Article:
The next icon indicates that a specific counter-weight must be installed in the crane; another may specify if outriggers must be deployed and how wide a base the crane must operate from. The last icon indicates whether chart figures are based on lifts where the crane can rotate 360 degrees as opposed to ‘over the rear’ lifts.  

When calculating safe loads, operators should keep in mind that the 360-degree sphere of operation around a crane can be divided into ‘weak’ and ‘strong’ quadrants. The quadrant of operation with the most lifting capacity is directly opposite the engine compartment, which acts as a counterweight.

Therefore, if the engine is at the back, the crane will be most structurally stable and resistant when lifting over the front and less stable when lifting over the side or rear. In this case, the crane has its highest loading capacity in its front quadrant. Knowing this, operators should increase their boom angles and reduce their lift radius when operating in a weak quadrant to compensate.

Calculating A Crane’s Maximum Net Load Capacity

A crane’s netload is the mass of the object the crane picks up and offloads during its operations. One calculates the maximum net load a crane can safely pick up after deducting the mass of all lifting accessories from the gross capacity maximum read from the crane’s load rating chart. Therefore:

Maximum Netload   =   Maximum Gross Load   –   Deductions

The total mass deducted includes the mass of all lifting accessories and implements suspended below the boom and jib; this includes all blocks, balls, and wire rope reeving. Excess hanging wire rope and jibs unnecessary to make the pick and jibs stowed on the boom are also deducted.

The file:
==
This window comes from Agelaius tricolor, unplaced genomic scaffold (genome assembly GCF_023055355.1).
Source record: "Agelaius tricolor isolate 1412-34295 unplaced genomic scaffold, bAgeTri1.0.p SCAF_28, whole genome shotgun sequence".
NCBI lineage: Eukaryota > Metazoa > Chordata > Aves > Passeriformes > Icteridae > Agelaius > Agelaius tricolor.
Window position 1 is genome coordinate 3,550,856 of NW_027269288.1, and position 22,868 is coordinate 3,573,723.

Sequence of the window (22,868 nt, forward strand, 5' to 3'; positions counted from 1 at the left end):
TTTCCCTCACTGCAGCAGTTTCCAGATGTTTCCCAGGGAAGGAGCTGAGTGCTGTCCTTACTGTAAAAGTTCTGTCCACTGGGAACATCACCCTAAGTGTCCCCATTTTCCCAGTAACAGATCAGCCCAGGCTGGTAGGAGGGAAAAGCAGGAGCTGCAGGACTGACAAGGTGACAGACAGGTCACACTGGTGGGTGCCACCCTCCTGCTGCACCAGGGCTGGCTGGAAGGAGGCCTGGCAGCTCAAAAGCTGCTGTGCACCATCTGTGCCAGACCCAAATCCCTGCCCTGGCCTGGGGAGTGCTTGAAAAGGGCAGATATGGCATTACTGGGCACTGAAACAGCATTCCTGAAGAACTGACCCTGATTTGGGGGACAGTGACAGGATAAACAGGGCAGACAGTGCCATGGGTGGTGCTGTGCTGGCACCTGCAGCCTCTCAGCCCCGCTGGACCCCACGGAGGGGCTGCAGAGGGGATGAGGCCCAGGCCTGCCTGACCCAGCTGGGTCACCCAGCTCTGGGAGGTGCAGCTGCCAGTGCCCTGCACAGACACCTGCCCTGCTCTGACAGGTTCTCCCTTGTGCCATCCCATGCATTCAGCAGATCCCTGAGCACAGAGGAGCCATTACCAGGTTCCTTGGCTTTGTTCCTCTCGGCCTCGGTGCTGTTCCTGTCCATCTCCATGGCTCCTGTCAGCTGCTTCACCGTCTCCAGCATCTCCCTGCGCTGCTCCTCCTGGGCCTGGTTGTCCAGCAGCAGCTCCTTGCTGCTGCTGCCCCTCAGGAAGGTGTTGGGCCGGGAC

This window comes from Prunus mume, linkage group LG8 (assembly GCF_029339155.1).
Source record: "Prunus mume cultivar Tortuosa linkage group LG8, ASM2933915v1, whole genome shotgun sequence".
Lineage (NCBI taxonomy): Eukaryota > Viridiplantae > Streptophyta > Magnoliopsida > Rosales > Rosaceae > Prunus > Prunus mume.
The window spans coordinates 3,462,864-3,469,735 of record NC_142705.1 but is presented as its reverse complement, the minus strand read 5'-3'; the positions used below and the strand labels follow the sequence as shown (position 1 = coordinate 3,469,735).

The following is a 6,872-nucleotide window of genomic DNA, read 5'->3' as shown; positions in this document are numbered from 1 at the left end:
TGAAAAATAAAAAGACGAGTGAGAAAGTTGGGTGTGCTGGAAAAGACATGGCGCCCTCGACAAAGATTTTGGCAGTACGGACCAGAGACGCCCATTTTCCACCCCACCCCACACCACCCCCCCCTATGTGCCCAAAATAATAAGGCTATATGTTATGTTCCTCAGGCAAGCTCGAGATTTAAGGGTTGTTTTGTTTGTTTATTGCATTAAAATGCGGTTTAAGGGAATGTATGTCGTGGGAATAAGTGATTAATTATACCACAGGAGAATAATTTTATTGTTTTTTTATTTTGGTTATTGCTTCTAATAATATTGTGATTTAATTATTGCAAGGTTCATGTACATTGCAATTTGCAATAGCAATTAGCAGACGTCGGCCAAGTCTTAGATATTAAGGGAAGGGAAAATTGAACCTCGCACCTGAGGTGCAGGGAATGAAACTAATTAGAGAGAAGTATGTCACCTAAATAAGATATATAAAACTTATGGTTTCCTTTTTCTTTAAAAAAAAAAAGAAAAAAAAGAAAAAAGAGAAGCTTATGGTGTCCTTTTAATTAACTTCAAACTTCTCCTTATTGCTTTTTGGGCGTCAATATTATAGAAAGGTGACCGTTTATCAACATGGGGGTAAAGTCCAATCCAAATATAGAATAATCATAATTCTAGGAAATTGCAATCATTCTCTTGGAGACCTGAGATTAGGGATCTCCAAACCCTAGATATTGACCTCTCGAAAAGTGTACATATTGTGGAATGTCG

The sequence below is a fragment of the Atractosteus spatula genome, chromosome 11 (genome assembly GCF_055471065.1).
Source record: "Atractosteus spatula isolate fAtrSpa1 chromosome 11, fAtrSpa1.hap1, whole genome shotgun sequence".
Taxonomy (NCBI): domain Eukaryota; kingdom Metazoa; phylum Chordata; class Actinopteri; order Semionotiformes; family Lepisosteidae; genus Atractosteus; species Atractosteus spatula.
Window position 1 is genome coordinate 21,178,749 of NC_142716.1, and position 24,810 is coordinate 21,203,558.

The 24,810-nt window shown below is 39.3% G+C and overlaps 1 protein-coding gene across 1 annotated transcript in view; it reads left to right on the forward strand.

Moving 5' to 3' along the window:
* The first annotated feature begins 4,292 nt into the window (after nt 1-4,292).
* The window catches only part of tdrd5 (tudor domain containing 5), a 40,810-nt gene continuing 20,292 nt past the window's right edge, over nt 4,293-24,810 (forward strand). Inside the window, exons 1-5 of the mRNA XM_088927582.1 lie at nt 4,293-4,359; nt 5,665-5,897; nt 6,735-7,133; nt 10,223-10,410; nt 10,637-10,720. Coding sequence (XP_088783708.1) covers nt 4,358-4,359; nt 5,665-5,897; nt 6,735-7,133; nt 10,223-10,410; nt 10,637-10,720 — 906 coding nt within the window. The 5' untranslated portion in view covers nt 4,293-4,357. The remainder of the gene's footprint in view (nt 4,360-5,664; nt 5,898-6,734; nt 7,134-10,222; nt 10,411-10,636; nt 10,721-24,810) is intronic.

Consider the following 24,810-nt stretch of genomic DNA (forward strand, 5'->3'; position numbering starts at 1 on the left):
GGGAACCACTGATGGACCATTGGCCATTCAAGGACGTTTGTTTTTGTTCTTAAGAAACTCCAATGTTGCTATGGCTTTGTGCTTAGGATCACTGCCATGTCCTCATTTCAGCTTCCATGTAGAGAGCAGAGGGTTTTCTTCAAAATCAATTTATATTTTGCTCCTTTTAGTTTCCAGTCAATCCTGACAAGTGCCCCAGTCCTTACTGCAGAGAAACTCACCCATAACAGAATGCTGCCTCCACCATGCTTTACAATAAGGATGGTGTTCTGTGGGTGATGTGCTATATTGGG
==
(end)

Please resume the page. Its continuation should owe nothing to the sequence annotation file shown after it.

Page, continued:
The mass of the boom or jib, which carries the object or netload, is already factored into the gross mass capacity chart figures and thus should not be deducted.

Wire Rope Deductions And Crane Net Load capacity

Concerning all wire rope deductions from the Gross load, to calculate netload:

  • Deduct all wire rope mass hanging off the jib, which is not used to carry the load.
  • Deduct all wire rope mass used in lifting from boom tip to ground. 

Remember that some loads may be attached to multiple lines, so the formula to calculate total wire mass will be as follows:

Total Wire Rope Mass (lbs.)  =   Number of Lines   X   Boom Tip To Ground Distance(ft)   X   Rope Mass/ft

For example: Given the crane’s block and hook with a mass of 5000lbs is reeved with 4 lines, boom tip to ground distance is 150ft and rope mass/ft is 2lbs, and the maximum gross load capacity for that particular crane in that particular boom length/angle, load radius distance configuration was 60 000 lbs, then:

Netload = Gross Load – Deductions (Total Wire Rope Mass + Block&Hook)

                 =   60 000 – [ (4) (150) (2) + 535000]

                 =   53 800lbs

Keep in mind that 53 800lbs is the maximum allowed operational object mass the crane can lift safely, given its overall structural strength and stability in that particular configuration. However, a good operator should always remember that the crane’s lifting capacity is always limited by its weakest link.

Therefore, it may be good to check the tensile strength of the wire rope to which the load is attached. Therefore, if each wire rope can carry 10 000lbs and there are 4 of them, the combined line carrying capacity is only 40 000lbs and not 53 800lbs!


When calculating your net allowable operational load, you may pick with your crane; always be mindful of your crane’s specific configuration. When measuring your configuration, always measure after lifting the operational load to allow rubber tire and boom deflection.

Also, remember to compensate for wind and weak vs. strong quadrants of operation and that your weakest link always limits your true net load capacity.